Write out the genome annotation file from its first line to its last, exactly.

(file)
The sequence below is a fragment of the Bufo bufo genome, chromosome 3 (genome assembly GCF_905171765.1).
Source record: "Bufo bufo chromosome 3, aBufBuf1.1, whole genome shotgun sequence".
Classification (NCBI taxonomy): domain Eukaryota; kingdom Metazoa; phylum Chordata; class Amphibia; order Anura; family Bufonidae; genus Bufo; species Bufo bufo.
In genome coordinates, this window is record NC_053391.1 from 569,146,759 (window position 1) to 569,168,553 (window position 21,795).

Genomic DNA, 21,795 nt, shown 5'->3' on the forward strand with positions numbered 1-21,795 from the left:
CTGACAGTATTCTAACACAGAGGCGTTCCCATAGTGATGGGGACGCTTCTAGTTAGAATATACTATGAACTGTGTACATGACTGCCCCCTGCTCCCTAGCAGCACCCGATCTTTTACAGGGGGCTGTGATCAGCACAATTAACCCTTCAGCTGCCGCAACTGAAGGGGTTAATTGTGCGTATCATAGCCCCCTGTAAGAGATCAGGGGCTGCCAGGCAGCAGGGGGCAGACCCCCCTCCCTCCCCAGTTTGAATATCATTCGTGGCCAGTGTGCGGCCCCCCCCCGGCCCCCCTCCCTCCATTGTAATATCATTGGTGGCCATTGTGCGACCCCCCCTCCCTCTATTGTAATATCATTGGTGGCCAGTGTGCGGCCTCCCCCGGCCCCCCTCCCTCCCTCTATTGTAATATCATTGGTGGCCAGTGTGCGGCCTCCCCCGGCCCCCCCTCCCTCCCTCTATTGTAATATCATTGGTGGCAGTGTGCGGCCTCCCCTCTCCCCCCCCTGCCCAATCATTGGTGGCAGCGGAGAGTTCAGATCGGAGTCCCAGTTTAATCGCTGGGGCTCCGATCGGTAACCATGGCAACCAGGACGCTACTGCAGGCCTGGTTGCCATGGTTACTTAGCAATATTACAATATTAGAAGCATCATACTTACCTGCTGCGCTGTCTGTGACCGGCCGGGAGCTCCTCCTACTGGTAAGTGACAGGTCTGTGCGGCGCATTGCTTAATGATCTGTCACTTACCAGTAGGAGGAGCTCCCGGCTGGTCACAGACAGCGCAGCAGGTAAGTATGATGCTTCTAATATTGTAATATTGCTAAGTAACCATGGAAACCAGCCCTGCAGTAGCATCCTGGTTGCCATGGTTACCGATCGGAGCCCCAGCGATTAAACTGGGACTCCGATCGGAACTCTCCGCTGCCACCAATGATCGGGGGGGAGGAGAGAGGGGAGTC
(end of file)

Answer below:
The sequence below is a fragment of the Bufo bufo genome, chromosome 3 (genome assembly GCF_905171765.1).
Source record: "Bufo bufo chromosome 3, aBufBuf1.1, whole genome shotgun sequence".
Classification (NCBI taxonomy): domain Eukaryota; kingdom Metazoa; phylum Chordata; class Amphibia; order Anura; family Bufonidae; genus Bufo; species Bufo bufo.
In genome coordinates, this window is record NC_053391.1 from 569,146,759 (window position 1) to 569,168,553 (window position 21,795).

Genomic DNA, 21,795 nt, shown 5'->3' on the forward strand with positions numbered 1-21,795 from the left:
CTGACAGTATTCTAACACAGAGGCGTTCCCATAGTGATGGGGACGCTTCTAGTTAGAATATACTATGAACTGTGTACATGACTGCCCCCTGCTCCCTAGCAGCACCCGATCTTTTACAGGGGGCTGTGATCAGCACAATTAACCCTTCAGCTGCCGCAACTGAAGGGGTTAATTGTGCGTATCATAGCCCCCTGTAAGAGATCAGGGGCTGCCAGGCAGCAGGGGGCAGACCCCCCTCCCTCCCCAGTTTGAATATCATTCGTGGCCAGTGTGCGGCCCCCCCCCGGCCCCCCTCCCTCCATTGTAATATCATTGGTGGCCATTGTGCGACCCCCCCTCCCTCTATTGTAATATCATTGGTGGCCAGTGTGCGGCCTCCCCCGGCCCCCCTCCCTCCCTCTATTGTAATATCATTGGTGGCCAGTGTGCGGCCTCCCCCGGCCCCCCCTCCCTCCCTCTATTGTAATATCATTGGTGGCAGTGTGCGGCCTCCCCTCTCCCCCCCCTGCCCAATCATTGGTGGCAGCGGAGAGTTCAGATCGGAGTCCCAGTTTAATCGCTGGGGCTCCGATCGGTAACCATGGCAACCAGGACGCTACTGCAGGCCTGGTTGCCATGGTTACTTAGCAATATTACAATATTAGAAGCATCATACTTACCTGCTGCGCTGTCTGTGACCGGCCGGGAGCTCCTCCTACTGGTAAGTGACAGGTCTGTGCGGCGCATTGCTTAATGATCTGTCACTTACCAGTAGGAGGAGCTCCCGGCTGGTCACAGACAGCGCAGCAGGTAAGTATGATGCTTCTAATATTGTAATATTGCTAAGTAACCATGGAAACCAGCCCTGCAGTAGCATCCTGGTTGCCATGGTTACCGATCGGAGCCCCAGCGATTAAACTGGGACTCCGATCGGAACTCTCCGCTGCCACCAATGATCGGGGGGGAGGAGAGAGGGGAGTC